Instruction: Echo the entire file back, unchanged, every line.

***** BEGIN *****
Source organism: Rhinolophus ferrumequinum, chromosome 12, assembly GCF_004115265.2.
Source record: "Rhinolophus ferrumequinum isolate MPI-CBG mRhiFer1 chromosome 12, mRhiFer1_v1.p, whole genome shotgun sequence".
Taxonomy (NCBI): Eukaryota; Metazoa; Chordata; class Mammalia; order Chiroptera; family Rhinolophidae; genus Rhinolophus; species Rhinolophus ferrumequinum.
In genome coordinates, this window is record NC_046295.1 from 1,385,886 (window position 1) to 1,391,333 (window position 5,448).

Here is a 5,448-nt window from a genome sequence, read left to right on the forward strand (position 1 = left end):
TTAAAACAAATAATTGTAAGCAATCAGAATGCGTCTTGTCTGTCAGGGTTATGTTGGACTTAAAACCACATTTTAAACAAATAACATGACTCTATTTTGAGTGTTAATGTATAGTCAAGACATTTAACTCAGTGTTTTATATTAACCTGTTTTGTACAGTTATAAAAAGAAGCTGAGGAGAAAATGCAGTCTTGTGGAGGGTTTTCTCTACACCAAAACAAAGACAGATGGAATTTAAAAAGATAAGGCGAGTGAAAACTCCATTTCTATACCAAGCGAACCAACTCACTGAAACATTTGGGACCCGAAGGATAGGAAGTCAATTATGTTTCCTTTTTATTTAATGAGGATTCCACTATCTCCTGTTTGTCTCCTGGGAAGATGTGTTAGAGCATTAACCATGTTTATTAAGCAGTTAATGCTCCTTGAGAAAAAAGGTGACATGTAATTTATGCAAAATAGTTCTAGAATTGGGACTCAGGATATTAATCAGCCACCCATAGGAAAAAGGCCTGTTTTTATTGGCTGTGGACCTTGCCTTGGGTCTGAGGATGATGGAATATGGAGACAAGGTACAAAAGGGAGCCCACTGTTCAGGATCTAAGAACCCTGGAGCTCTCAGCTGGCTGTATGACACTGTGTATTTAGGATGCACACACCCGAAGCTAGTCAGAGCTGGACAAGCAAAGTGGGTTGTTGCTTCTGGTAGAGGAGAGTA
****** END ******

Source organism: Rhinolophus ferrumequinum, chromosome 12, assembly GCF_004115265.2.
Source record: "Rhinolophus ferrumequinum isolate MPI-CBG mRhiFer1 chromosome 12, mRhiFer1_v1.p, whole genome shotgun sequence".
Taxonomy (NCBI): Eukaryota; Metazoa; Chordata; class Mammalia; order Chiroptera; family Rhinolophidae; genus Rhinolophus; species Rhinolophus ferrumequinum.
In genome coordinates, this window is record NC_046295.1 from 1,385,886 (window position 1) to 1,391,333 (window position 5,448).

Here is a 5,448-nt window from a genome sequence, read left to right on the forward strand (position 1 = left end):
TTAAAACAAATAATTGTAAGCAATCAGAATGCGTCTTGTCTGTCAGGGTTATGTTGGACTTAAAACCACATTTTAAACAAATAACATGACTCTATTTTGAGTGTTAATGTATAGTCAAGACATTTAACTCAGTGTTTTATATTAACCTGTTTTGTACAGTTATAAAAAGAAGCTGAGGAGAAAATGCAGTCTTGTGGAGGGTTTTCTCTACACCAAAACAAAGACAGATGGAATTTAAAAAGATAAGGCGAGTGAAAACTCCATTTCTATACCAAGCGAACCAACTCACTGAAACATTTGGGACCCGAAGGATAGGAAGTCAATTATGTTTCCTTTTTATTTAATGAGGATTCCACTATCTCCTGTTTGTCTCCTGGGAAGATGTGTTAGAGCATTAACCATGTTTATTAAGCAGTTAATGCTCCTTGAGAAAAAAGGTGACATGTAATTTATGCAAAATAGTTCTAGAATTGGGACTCAGGATATTAATCAGCCACCCATAGGAAAAAGGCCTGTTTTTATTGGCTGTGGACCTTGCCTTGGGTCTGAGGATGATGGAATATGGAGACAAGGTACAAAAGGGAGCCCACTGTTCAGGATCTAAGAACCCTGGAGCTCTCAGCTGGCTGTATGACACTGTGTATTTAGGATGCACACACCCGAAGCTAGTCAGAGCTGGACAAGCAAAGTGGGTTGTTGCTTCTGGTAGAGGAGAGTA